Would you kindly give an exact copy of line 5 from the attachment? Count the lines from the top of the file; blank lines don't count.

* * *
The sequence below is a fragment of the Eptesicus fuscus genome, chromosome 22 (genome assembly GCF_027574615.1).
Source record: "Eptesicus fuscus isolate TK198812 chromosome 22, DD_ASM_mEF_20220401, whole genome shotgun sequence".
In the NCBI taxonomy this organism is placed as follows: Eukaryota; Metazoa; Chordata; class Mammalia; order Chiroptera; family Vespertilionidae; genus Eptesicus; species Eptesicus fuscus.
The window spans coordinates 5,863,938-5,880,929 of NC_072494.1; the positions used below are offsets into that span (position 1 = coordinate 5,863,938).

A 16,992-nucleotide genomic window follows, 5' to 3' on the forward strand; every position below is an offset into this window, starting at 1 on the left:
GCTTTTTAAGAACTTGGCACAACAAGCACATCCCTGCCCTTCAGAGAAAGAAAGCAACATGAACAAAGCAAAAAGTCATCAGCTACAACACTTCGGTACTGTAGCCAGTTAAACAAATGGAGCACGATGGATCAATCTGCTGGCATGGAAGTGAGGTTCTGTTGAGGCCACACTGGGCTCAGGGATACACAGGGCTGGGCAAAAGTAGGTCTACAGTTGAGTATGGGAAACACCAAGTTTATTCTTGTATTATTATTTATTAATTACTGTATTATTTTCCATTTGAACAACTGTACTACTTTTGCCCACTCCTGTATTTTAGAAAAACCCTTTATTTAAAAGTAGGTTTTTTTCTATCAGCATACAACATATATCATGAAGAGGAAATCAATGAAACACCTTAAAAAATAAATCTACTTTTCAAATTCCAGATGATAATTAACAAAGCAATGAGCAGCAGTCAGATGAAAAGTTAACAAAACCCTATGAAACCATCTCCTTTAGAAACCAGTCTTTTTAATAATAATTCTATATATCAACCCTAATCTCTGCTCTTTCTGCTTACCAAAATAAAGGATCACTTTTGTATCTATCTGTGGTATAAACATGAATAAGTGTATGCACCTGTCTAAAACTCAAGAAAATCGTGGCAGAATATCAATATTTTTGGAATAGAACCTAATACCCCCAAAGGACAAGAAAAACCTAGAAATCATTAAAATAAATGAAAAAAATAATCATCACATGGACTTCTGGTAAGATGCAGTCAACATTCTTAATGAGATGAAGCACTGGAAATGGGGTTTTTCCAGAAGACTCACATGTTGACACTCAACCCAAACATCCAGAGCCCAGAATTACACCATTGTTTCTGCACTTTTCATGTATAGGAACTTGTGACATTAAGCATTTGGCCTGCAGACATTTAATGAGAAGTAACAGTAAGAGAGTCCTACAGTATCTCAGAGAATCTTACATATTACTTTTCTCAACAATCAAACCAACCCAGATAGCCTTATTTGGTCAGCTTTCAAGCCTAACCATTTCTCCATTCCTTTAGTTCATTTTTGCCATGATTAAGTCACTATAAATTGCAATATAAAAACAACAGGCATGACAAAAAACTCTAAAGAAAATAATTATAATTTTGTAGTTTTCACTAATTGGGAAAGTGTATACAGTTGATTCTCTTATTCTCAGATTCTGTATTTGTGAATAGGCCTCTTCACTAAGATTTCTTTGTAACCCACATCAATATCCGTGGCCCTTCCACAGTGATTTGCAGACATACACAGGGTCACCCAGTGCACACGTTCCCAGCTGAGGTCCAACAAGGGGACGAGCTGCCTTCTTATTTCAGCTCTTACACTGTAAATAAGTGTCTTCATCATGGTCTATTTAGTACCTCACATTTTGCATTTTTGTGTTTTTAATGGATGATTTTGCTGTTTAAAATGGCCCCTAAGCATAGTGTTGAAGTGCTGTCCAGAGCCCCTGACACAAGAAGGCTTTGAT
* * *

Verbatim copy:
A 16,992-nucleotide genomic window follows, 5' to 3' on the forward strand; every position below is an offset into this window, starting at 1 on the left: